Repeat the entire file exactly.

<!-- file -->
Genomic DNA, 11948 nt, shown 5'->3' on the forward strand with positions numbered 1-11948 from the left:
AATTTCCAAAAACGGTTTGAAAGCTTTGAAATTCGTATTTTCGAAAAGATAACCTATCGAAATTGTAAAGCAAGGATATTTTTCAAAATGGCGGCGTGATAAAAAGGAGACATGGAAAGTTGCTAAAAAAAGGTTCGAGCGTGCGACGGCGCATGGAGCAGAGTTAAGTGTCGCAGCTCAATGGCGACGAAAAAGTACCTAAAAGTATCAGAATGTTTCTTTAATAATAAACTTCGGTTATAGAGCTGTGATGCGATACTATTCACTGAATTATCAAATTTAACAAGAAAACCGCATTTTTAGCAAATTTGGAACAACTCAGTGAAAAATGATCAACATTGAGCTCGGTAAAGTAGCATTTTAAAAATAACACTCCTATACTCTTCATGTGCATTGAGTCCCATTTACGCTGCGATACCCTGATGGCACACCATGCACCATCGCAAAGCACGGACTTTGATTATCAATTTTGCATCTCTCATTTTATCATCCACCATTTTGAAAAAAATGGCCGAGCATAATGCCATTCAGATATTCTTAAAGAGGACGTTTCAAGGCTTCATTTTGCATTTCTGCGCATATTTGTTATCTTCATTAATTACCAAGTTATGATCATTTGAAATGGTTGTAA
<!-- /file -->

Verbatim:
Genomic DNA, 11948 nt, shown 5'->3' on the forward strand with positions numbered 1-11948 from the left:
AATTTCCAAAAACGGTTTGAAAGCTTTGAAATTCGTATTTTCGAAAAGATAACCTATCGAAATTGTAAAGCAAGGATATTTTTCAAAATGGCGGCGTGATAAAAAGGAGACATGGAAAGTTGCTAAAAAAAGGTTCGAGCGTGCGACGGCGCATGGAGCAGAGTTAAGTGTCGCAGCTCAATGGCGACGAAAAAGTACCTAAAAGTATCAGAATGTTTCTTTAATAATAAACTTCGGTTATAGAGCTGTGATGCGATACTATTCACTGAATTATCAAATTTAACAAGAAAACCGCATTTTTAGCAAATTTGGAACAACTCAGTGAAAAATGATCAACATTGAGCTCGGTAAAGTAGCATTTTAAAAATAACACTCCTATACTCTTCATGTGCATTGAGTCCCATTTACGCTGCGATACCCTGATGGCACACCATGCACCATCGCAAAGCACGGACTTTGATTATCAATTTTGCATCTCTCATTTTATCATCCACCATTTTGAAAAAAATGGCCGAGCATAATGCCATTCAGATATTCTTAAAGAGGACGTTTCAAGGCTTCATTTTGCATTTCTGCGCATATTTGTTATCTTCATTAATTACCAAGTTATGATCATTTGAAATGGTTGTAA